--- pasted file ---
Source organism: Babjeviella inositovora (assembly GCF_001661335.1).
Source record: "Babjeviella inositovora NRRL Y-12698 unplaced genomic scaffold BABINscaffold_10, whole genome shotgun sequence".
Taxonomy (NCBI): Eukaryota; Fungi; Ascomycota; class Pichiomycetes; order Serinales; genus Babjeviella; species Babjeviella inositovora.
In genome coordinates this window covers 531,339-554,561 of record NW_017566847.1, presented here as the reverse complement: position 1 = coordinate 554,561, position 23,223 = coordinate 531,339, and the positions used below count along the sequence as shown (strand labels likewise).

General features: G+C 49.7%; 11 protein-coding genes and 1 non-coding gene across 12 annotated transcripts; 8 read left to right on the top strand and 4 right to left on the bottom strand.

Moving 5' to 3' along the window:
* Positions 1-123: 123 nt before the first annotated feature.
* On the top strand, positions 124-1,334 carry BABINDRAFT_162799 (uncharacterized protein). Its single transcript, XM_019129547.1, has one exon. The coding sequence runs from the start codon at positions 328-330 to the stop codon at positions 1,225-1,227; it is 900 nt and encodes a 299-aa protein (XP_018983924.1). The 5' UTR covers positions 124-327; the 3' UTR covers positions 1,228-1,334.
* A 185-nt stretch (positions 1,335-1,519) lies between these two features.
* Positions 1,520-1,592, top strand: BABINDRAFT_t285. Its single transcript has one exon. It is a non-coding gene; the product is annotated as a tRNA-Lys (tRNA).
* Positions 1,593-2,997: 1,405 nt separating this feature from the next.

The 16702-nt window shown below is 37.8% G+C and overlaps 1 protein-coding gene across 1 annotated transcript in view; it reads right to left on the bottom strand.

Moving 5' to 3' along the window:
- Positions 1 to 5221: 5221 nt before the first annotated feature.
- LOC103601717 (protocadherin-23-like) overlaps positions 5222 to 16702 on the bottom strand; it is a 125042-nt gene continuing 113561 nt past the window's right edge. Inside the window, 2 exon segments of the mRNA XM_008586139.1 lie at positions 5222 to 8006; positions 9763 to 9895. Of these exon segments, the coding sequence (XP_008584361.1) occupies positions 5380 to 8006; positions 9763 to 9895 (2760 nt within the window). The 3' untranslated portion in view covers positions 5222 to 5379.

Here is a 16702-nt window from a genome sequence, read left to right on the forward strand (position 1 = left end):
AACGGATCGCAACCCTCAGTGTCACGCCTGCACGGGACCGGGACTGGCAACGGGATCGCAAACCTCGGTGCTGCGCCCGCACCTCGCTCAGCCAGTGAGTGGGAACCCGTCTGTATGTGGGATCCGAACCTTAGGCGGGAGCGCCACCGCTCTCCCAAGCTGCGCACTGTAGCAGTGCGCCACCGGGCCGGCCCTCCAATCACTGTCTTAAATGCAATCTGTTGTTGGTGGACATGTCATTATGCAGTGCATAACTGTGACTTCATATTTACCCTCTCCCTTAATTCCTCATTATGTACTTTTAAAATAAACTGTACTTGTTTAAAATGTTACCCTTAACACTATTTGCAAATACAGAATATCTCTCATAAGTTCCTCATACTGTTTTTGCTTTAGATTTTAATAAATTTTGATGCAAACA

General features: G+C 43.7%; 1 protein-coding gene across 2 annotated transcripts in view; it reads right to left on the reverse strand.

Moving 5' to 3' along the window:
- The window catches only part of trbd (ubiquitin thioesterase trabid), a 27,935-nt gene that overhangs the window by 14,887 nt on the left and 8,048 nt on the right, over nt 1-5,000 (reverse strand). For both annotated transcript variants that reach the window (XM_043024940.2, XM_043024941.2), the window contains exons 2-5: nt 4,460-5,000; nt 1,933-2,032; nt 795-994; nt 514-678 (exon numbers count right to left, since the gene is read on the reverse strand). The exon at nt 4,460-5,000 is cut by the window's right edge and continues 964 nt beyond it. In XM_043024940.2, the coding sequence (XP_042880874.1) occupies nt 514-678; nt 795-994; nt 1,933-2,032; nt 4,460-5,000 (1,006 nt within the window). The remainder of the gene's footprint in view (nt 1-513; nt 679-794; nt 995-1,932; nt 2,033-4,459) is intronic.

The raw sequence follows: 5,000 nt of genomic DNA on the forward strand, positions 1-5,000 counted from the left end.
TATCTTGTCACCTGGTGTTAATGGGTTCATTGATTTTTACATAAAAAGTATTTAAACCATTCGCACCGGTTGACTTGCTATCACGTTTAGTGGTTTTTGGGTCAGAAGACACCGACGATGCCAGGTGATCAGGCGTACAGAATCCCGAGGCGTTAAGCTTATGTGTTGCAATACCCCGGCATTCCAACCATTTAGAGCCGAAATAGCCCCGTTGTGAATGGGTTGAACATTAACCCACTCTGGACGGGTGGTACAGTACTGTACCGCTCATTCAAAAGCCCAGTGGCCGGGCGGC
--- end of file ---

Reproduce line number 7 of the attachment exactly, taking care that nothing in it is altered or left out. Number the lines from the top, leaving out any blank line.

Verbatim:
* Positions 1-123: 123 nt before the first annotated feature.